Customs officers found more than a chair inside this parcel
A REDBANK Plains man serving eight years jail for trying to accept a parcel delivery from China packed with meth potentially worth millions of dollars has lost his appeal.
Isaac Boimah pleaded guilty in June last year for trying to receive a 25kg package labelled "Plastic Chair Sample", which contained 1kg of drugs with a street value between $673,000 and $2.02 million.
In seeking leave in the Queensland Court of Appeal to appeal his conviction, Boimah argued his lawyers had persuaded him to plead guilty and had wrongly told the court he was aware the package contained an illegal drug.
He also argued his sentence should be reduced because his co-accused - who was convicted of importing the drugs - was sentenced to just one year longer.
But Justice Philip McMurdo, in a judgment handed down on Tuesday, said Boimah had made his guilty plea voluntarily, with an understanding of what he was admitting.
In May 2014, Customs officers intercepted a parcel sent from China addressed to Cug Warwick at Boimah's Williamson Pl home.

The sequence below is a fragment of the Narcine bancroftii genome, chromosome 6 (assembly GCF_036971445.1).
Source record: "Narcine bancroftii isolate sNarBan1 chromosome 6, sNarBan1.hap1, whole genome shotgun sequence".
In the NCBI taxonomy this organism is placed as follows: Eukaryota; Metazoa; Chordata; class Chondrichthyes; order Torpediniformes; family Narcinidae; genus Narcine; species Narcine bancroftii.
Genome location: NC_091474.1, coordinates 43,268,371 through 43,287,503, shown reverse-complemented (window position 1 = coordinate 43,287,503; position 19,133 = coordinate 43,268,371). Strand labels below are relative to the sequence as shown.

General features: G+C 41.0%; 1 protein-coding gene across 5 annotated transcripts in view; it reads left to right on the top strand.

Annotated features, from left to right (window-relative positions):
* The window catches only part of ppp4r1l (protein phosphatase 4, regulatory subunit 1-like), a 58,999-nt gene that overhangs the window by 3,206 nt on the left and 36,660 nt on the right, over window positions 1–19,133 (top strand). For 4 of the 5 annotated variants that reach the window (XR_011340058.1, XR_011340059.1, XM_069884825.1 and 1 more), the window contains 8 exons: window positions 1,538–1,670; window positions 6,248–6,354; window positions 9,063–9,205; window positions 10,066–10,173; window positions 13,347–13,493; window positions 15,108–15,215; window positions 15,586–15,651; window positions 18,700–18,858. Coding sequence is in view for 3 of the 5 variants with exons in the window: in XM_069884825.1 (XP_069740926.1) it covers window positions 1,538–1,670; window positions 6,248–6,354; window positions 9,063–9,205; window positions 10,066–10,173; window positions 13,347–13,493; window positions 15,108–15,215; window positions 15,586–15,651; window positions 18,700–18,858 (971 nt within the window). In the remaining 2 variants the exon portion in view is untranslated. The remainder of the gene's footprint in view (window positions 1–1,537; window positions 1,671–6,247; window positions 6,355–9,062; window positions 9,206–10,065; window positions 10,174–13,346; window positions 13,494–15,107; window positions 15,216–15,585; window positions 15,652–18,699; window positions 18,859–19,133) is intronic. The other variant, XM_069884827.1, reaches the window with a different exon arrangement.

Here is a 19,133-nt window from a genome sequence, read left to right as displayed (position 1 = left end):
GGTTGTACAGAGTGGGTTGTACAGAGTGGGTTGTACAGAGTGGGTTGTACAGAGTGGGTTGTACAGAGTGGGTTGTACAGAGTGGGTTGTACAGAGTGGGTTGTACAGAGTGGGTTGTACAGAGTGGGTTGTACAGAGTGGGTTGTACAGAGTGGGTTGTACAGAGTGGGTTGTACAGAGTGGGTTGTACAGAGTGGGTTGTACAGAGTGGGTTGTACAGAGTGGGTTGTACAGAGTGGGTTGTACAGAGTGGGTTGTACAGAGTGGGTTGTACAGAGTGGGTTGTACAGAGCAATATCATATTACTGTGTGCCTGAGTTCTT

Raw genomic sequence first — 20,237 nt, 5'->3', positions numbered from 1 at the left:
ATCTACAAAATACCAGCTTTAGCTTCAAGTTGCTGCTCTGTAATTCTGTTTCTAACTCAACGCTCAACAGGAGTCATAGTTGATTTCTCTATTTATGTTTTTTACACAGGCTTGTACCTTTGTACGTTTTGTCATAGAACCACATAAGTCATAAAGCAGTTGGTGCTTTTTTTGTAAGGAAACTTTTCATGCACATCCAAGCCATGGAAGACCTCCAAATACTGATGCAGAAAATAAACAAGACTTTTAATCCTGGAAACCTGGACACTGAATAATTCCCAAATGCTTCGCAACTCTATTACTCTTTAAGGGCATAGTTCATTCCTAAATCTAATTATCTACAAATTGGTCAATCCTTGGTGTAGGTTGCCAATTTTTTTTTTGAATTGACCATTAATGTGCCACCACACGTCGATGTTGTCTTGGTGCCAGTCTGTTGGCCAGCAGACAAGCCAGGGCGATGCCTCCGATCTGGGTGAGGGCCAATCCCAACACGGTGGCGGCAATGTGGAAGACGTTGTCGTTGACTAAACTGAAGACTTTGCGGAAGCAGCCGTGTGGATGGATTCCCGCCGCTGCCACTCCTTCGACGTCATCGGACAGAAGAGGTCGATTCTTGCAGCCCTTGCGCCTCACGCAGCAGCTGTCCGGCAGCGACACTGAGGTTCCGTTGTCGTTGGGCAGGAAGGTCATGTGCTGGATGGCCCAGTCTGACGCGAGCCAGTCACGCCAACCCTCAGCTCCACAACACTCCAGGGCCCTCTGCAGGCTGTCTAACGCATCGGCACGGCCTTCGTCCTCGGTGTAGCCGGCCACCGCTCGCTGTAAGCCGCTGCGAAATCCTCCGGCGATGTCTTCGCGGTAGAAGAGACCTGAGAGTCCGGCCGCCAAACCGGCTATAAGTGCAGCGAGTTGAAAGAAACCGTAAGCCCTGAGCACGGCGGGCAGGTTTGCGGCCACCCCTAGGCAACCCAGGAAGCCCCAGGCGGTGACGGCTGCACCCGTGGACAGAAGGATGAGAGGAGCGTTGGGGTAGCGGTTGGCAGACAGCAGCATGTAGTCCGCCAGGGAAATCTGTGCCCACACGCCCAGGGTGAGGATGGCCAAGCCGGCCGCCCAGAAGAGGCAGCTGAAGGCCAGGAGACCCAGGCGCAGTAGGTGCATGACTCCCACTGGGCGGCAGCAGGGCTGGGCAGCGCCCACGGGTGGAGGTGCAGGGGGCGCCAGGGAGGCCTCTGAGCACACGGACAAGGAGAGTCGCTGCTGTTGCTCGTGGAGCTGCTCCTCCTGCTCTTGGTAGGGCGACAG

Within days someone claiming to be Guy Warwick phoned courier company DHL to find out why the parcel had not been delivered. Boimah denied contacting the courier company.
Australian Federal Police officers went to Boimah's home on May 27 and said they had a parcel for Guy Warwick.
Boimah said he was not Guy but he was collecting the parcel on Guy's behalf.
A search of his home uncovered a fake Belgian passport in the name of Guy Neville Warwick with a photo of Boimah and with his fingerprints on it.
He later told authorities a friend had asked him to accept a parcel delivery of clothing and other items for a business venture because he did not have a permanent address.
Boimah said he used a fake name - Guy Warwick - because he was not sure what the parcel would contain.
That friend - Emmanuel Onyekachi Onyebuchi - was convicted of importing the drugs in the parcel and sentenced to seven years in jail, but that term was extended to nine years on appeal.
Justice McMurdo said given Boimah's premeditated involvement in the attempt to import a commercial quantity of meth and the use of a false passport, and that he was motivated by profit, his eight-year prison sentence with a four-year non-parole period was appropriate.
Two other justices agreed with his conclusion.